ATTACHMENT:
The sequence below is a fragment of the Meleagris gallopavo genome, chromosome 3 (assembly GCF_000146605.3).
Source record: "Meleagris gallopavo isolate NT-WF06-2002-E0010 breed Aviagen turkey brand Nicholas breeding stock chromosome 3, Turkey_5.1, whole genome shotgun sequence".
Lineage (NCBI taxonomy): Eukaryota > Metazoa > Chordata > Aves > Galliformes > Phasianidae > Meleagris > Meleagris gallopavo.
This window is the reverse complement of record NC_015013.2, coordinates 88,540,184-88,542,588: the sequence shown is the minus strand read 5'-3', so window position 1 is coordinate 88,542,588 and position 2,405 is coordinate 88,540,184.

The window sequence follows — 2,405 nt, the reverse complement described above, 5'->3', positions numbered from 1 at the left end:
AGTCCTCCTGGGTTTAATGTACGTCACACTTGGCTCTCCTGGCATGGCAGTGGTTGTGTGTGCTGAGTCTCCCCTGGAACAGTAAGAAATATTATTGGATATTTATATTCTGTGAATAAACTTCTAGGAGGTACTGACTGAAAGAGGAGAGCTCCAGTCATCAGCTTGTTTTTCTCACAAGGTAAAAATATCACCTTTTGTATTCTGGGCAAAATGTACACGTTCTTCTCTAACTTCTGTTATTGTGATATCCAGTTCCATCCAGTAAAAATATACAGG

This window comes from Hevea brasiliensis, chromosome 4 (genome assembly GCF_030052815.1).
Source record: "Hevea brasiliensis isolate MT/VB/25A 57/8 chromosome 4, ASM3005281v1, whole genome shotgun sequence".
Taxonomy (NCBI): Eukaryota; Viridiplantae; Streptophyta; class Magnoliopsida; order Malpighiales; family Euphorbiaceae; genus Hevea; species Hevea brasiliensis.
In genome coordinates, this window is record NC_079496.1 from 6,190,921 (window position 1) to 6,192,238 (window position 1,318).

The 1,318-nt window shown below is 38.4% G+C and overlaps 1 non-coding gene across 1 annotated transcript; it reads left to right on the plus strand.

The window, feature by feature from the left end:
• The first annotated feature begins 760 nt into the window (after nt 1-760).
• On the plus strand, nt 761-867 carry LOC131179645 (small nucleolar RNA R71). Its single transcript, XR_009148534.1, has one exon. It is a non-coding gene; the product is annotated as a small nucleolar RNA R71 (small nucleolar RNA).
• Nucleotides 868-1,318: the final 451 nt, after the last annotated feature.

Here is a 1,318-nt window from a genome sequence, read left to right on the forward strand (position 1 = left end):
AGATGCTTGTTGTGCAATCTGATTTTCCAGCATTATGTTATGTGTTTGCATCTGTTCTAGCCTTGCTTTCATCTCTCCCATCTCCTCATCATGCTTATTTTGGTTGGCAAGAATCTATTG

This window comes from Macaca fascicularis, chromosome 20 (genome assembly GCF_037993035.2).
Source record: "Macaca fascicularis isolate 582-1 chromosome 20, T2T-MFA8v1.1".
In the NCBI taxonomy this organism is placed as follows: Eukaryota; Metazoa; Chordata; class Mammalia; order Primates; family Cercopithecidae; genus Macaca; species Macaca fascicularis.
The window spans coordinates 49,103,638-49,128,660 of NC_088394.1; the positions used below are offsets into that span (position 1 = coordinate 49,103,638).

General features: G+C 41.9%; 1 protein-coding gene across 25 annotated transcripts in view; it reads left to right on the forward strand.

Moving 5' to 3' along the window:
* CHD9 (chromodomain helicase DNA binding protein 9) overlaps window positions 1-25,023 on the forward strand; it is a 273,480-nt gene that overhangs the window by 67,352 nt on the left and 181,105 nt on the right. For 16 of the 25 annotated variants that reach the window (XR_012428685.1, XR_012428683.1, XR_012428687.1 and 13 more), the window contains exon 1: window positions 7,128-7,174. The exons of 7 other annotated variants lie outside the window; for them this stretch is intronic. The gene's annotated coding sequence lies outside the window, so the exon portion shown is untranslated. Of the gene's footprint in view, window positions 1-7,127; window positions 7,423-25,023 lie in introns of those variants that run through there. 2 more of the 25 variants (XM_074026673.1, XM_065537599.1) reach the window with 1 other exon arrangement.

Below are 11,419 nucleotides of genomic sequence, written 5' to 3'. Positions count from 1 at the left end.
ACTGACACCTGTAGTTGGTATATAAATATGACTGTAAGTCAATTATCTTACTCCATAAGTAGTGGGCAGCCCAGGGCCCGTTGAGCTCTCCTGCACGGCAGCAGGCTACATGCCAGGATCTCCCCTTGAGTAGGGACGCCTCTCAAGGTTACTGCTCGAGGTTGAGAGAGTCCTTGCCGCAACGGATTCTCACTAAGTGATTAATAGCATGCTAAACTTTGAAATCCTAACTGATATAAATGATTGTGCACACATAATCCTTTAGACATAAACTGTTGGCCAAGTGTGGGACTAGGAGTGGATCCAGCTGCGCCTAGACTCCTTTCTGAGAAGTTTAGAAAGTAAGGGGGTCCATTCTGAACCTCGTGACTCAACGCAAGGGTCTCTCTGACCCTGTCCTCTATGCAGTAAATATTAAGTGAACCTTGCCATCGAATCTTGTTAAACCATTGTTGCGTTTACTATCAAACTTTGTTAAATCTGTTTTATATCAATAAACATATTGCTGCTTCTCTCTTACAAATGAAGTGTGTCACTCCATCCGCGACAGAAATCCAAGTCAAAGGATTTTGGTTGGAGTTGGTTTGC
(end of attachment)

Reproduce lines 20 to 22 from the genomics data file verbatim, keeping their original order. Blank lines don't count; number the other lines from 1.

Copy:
In the NCBI taxonomy this organism is placed as follows: Eukaryota; Metazoa; Chordata; class Mammalia; order Primates; family Cercopithecidae; genus Macaca; species Macaca fascicularis.
The window spans coordinates 49,103,638-49,128,660 of NC_088394.1; the positions used below are offsets into that span (position 1 = coordinate 49,103,638).

General features: G+C 41.9%; 1 protein-coding gene across 25 annotated transcripts in view; it reads left to right on the forward strand.